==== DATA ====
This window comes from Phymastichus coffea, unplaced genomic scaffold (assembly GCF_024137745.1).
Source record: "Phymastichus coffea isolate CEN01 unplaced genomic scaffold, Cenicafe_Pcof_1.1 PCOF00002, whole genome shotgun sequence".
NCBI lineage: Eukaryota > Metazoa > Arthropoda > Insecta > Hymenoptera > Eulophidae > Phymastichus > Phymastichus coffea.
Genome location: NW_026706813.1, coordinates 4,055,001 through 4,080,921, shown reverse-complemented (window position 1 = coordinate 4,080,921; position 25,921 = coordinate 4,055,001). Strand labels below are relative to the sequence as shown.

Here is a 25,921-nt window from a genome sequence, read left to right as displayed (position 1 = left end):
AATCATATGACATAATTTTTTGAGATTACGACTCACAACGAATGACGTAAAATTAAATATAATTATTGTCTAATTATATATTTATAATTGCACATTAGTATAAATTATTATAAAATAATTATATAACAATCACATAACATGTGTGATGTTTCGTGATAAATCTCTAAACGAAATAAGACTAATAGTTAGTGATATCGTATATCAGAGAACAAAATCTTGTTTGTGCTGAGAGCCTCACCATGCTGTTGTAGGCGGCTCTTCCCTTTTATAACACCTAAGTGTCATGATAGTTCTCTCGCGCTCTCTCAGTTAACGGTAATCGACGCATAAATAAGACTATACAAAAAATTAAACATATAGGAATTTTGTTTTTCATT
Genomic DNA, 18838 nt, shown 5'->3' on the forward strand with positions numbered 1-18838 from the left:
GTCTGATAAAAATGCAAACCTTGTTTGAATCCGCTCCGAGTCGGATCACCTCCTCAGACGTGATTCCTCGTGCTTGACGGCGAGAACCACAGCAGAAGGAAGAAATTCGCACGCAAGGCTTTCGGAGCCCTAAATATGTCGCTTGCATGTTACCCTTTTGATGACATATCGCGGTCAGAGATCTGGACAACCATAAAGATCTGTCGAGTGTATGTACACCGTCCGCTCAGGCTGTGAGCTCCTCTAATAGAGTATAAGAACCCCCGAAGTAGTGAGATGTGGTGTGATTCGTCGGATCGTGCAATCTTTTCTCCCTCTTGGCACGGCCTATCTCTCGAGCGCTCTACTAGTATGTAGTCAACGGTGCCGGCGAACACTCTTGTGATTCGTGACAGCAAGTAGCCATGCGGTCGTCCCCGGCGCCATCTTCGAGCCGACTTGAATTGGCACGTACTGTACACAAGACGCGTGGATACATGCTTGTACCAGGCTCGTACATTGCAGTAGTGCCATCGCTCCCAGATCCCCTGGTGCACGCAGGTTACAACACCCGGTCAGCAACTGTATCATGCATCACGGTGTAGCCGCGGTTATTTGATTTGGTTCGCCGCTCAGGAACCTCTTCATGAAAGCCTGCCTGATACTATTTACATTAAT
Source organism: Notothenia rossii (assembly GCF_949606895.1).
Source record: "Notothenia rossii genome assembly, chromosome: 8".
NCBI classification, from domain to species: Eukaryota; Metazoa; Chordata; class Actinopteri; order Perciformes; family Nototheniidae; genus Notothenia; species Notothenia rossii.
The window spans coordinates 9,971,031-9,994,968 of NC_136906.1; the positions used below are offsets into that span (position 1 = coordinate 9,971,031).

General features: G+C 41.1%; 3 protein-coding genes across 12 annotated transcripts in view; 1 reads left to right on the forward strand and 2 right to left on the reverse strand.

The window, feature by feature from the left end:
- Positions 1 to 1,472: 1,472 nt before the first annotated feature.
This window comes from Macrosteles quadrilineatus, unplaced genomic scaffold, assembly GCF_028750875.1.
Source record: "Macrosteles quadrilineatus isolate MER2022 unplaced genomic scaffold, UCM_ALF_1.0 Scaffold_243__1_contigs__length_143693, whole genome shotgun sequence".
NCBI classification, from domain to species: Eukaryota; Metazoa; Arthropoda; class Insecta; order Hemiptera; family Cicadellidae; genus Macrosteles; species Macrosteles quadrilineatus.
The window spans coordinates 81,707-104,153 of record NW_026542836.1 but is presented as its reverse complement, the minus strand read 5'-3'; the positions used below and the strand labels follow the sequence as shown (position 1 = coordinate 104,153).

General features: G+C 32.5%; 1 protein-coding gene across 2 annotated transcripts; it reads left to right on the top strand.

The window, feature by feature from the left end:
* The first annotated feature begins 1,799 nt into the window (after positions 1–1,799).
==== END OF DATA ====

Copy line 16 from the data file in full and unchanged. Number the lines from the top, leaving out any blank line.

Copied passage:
This window comes from Macrosteles quadrilineatus, unplaced genomic scaffold, assembly GCF_028750875.1.